Let’s say you’re taking charge of your health and want to walk every day in your neighborhood. Or, you’d like to teach your kids the self-reliance skill of biking to school. Well, if sidewalks aren’t there, or you don’t feel comfortable using them, achieving those goals won’t be possible. That’s why the attitude of the public agencies who plan streets and sidewalks really matters. The health of a community is literally in their hands. By baking in the opportunity for exercise on sidewalks, lanes, and trails, they also build a healthy population.
Only recently has transportation been directly linked to health. Research now proves that if you walk, bike or otherwise use your muscles on a regular basis, you can avoid or lessen a host of metabolic and other diseases, including obesity, heart disease, depression, and type-2 diabetes. It’s easiest to be physically active if the opportunity is right outside your door.
A few success stories from the Durable Human post, “How Walking Can Save America“:
- 3,000 borderline diabetics who walked 30 minutes 5 days a week over a 6-month period reduced their diabetes risk by 50%.
- After the city of Charlotte, North Carolina opened a light rail line in 2007, drivers who switched to the train (and therefore walked more) lost an average of 6 pounds and reduced their long-range chances of becoming obese by 81%.
- Older Americans who walked 45 minutes 3 days each week for a year had a 2% increase in brain volume while the brains of those who didn’t exercise shrank by 1.5%.
For about the last hundred years, street planning has been focused on how to make driving a vehicle safe and unimpeded. But lately, transportation planners have reawakened to the needs of other road users. “Multimodal” is the parlance for this kind of comprehensive planning: making it safe and convenient for people to have a variety of options to get from here to there.
Until now, however, due to a lack of sanctioned guidelines, many agencies have been reluctant to go beyond car-centric planning. A new survey of state departments of transportation finds that, when planning road projects, most agencies rely on “engineering judgment” when it comes to including other modes, and 75% of respondents admit they have no procedures for multimodal risk analysis.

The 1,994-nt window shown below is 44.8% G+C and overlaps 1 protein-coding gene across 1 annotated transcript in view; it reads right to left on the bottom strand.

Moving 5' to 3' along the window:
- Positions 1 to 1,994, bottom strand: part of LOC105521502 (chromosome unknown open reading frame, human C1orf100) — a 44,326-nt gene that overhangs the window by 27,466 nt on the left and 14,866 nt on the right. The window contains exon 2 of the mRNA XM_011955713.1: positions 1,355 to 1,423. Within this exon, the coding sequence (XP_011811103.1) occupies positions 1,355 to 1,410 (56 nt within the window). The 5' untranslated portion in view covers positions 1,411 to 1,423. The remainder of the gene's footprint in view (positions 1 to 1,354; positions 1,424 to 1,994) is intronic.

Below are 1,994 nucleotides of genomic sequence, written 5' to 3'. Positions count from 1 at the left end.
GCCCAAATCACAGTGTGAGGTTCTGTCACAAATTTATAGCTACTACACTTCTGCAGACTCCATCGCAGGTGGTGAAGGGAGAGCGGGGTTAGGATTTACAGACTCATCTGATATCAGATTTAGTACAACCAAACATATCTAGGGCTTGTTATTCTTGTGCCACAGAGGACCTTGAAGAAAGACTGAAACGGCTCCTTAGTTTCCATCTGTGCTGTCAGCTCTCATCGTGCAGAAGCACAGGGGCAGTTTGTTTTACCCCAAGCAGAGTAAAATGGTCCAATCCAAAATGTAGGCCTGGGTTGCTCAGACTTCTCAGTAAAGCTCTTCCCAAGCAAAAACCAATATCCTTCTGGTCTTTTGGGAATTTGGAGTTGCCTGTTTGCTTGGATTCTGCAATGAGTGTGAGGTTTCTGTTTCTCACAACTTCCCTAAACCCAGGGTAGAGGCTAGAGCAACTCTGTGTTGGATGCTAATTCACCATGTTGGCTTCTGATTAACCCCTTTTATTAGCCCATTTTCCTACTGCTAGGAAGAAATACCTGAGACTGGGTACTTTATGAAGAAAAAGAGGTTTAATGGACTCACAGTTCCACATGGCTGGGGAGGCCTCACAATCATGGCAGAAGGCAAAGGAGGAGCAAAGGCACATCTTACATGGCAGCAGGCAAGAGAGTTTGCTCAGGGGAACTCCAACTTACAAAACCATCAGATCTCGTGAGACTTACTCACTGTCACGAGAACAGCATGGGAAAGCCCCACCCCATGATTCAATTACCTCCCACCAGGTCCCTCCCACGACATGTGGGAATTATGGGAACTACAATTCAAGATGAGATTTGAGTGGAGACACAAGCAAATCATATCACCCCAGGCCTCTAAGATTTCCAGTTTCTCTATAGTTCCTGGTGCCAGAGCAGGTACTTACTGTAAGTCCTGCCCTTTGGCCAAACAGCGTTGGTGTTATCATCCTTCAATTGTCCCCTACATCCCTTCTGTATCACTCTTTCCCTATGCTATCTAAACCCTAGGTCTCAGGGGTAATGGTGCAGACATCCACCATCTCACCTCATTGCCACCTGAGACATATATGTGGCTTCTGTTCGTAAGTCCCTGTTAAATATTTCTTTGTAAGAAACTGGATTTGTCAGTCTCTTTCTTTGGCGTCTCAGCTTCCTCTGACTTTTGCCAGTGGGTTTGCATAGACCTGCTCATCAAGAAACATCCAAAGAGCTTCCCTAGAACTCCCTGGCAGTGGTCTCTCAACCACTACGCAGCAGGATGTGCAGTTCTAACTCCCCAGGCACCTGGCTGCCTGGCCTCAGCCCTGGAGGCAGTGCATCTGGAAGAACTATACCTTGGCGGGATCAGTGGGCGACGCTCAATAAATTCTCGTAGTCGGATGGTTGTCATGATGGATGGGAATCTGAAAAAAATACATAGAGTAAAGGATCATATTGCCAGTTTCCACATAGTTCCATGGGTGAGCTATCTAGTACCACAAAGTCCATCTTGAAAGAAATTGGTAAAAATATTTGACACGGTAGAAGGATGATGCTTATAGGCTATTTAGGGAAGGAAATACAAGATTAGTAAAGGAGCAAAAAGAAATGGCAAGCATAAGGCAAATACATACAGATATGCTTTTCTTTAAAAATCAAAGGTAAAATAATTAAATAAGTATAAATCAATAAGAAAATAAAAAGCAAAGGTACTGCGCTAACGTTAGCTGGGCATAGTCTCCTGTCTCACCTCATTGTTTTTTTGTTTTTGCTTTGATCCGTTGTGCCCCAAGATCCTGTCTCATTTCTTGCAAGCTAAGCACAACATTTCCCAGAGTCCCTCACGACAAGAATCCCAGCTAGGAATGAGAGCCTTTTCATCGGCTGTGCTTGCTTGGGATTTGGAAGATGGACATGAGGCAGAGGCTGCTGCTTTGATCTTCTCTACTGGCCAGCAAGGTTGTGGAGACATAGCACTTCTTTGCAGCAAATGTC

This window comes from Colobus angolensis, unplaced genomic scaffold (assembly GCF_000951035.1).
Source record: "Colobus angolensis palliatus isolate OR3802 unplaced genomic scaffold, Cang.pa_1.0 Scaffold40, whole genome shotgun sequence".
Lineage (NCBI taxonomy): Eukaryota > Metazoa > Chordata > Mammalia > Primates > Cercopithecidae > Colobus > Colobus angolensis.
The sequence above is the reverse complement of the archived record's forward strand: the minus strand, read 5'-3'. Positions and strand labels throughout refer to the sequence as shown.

Thankfully, though, some new tools are here to help. Introduced at the highly respected Transportation Research Board, an arm of the National Academies of Sciences, the resources are expected to have wide-ranging influence on creating or improving the “built environment,” i.e., streets, sidewalks, and associated accoutrements, such as traffic signals.
States and metropolitan areas can now easily incorporate health measures and goals into transportation planning using the U.S. Department of Transportation’s aptly-named Transportation and Health Tool. Agencies can use the web-based platform to custom-design strategies for improving their own community’s health through transportation plans and policies.
Another new arrival is the Federal Highway Administration’s Guidebook for Developing Pedestrian and Bike Performance Measures. This is also a free, interactive tool agencies can use to “take a look at what are their overarching community goals and how they can find measures that really align with those goals to help evaluate and track and implement pedestrian and bicycle systems,” explains Karla Kingsley, co-author of the Guidebook.
Included is a Performance Measures Toolbox that presents how 30 different considerations (such as Job Creation, Land Value, and Connectivity) tie into each travel mode. For example, the Toolbox might make it clear in a road widening plan that including bike lanes will provide a missing link in the regional bicycling network.
At this point you may be thinking: That’s all well and good, but the vast majority of road users are drivers, so shouldn’t they count for more in the road design?
“I don’t think the tool is meant to replace vehicular Level of Service (LOS),” says Kingsley. “In fact, one of the measures we have in the guide is LOS, but it’s applied to all modes, so ‘multimodal LOS’. So, we can look at LOS for vehicles, but also look at it for bicyclists, pedestrians, and people riding transit and you can really see how the transportation network is serving all these different modes.”
Kingsley explains how the Guidebook ties into health in this 2-minute interview:
Also in the final planning stages are Guidelines for Designing Low and Intermediate Speed Roadways That Serve All Users. The guidelines pertain to the majority of streets in suburbia and almost all of them in cities: those with speed limits of 45 miles per hour or less.
While all this new transpo thinking shakes out, the easiest way for you to get a running start on good health and overall durability is to live in a place where sidewalks, bike lanes, and transit stops are already there.
If you’d like practical tips and tricks for doing your own personal land use planning, read How To Be a Durable Human: Revive and Thrive in the Digital Age Through the Power of Self-Design.
About the author: Jenifer Joy Madden is a journalist, design ethicist, and award winning active-community advocate. When she found she couldn’t walk safely with her young son from their home to a nearby park, she became a self-taught land use planner and won public support for her vision of Virginia’s first “Leave No Child Inside Corridor”: a system of sidewalks and trails connecting one national park, two regional parks, ten local parks, three schools, one town, and Tysons – a revitalized edge city of Washington, D.C.